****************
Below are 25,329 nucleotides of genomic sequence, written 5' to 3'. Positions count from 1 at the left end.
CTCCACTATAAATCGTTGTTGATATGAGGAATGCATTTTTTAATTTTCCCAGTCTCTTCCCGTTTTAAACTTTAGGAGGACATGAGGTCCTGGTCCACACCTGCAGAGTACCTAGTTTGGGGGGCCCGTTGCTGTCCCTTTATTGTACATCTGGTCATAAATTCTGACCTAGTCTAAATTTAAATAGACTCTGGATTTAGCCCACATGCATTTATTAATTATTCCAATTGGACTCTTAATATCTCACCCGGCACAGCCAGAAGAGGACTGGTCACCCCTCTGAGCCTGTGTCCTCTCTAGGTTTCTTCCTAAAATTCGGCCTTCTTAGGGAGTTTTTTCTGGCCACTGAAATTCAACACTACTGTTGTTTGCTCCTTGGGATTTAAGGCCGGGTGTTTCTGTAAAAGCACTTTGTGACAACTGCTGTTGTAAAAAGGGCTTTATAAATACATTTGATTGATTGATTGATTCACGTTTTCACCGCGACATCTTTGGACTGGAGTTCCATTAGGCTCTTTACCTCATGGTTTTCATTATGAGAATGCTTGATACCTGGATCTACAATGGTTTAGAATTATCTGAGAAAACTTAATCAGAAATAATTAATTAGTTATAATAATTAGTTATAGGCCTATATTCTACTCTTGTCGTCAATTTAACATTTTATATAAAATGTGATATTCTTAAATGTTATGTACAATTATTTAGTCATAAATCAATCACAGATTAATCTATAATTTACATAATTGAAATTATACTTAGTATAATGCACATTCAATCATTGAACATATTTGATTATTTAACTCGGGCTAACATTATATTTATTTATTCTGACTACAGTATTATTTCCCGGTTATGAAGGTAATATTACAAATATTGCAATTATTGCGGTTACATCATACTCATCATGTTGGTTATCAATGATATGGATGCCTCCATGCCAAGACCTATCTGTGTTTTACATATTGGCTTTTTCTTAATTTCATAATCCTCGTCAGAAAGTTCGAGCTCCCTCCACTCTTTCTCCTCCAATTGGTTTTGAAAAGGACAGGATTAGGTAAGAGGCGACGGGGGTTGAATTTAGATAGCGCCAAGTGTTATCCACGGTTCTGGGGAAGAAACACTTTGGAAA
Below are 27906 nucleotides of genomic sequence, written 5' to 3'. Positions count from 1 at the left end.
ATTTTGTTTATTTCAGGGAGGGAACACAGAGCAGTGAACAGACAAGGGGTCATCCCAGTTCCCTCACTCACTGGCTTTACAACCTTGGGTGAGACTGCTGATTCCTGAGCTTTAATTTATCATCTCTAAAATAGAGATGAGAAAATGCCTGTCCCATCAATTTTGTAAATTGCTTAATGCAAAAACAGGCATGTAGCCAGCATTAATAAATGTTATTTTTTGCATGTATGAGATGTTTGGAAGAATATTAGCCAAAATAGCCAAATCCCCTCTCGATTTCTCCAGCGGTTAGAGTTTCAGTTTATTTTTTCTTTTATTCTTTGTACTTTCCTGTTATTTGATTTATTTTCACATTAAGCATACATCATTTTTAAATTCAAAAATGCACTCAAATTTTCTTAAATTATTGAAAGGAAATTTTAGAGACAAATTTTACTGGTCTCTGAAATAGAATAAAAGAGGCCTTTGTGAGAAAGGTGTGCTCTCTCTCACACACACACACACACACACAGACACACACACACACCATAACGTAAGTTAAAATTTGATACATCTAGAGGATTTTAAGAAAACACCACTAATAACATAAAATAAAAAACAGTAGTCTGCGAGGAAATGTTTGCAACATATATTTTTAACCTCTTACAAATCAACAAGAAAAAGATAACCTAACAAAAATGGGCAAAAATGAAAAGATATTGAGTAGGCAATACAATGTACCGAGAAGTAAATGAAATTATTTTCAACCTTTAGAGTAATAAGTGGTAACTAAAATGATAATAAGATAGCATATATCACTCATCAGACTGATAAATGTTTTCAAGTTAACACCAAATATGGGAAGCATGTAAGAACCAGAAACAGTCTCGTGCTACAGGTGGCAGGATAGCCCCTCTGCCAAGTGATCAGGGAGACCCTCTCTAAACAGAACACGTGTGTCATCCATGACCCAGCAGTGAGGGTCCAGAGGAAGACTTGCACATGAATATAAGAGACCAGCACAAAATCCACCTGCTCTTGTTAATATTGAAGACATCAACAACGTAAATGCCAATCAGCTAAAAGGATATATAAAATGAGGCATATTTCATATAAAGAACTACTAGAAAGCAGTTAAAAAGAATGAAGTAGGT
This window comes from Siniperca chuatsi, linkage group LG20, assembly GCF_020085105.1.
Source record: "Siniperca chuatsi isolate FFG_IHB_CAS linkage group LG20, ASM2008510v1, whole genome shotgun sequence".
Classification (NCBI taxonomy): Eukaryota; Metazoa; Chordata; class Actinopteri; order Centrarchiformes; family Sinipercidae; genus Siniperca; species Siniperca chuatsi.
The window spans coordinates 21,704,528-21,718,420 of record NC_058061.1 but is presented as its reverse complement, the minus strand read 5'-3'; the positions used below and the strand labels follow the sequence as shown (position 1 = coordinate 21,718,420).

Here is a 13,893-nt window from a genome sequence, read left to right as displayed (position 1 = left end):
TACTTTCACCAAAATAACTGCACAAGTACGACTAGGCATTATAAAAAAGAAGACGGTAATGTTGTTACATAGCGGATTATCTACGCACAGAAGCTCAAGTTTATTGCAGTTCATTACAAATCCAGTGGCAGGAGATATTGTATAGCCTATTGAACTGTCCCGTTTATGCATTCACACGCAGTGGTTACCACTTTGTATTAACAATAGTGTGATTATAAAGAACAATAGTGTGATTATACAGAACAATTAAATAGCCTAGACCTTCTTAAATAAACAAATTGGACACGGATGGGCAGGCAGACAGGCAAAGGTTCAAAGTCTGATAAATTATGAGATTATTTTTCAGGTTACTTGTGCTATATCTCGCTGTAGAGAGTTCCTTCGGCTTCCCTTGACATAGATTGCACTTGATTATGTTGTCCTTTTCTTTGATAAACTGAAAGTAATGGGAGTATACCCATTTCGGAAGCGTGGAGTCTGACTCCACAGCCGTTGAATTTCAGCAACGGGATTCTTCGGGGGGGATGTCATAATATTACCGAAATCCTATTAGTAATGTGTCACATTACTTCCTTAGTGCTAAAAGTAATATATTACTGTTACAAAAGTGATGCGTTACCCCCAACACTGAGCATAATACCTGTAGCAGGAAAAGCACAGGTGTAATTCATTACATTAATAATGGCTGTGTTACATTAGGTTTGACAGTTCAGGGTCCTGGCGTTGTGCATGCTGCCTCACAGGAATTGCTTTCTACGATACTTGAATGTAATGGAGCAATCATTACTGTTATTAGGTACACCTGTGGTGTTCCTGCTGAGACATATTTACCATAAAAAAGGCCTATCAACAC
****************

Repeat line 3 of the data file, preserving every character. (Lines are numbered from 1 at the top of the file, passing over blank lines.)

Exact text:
Below are 27906 nucleotides of genomic sequence, written 5' to 3'. Positions count from 1 at the left end.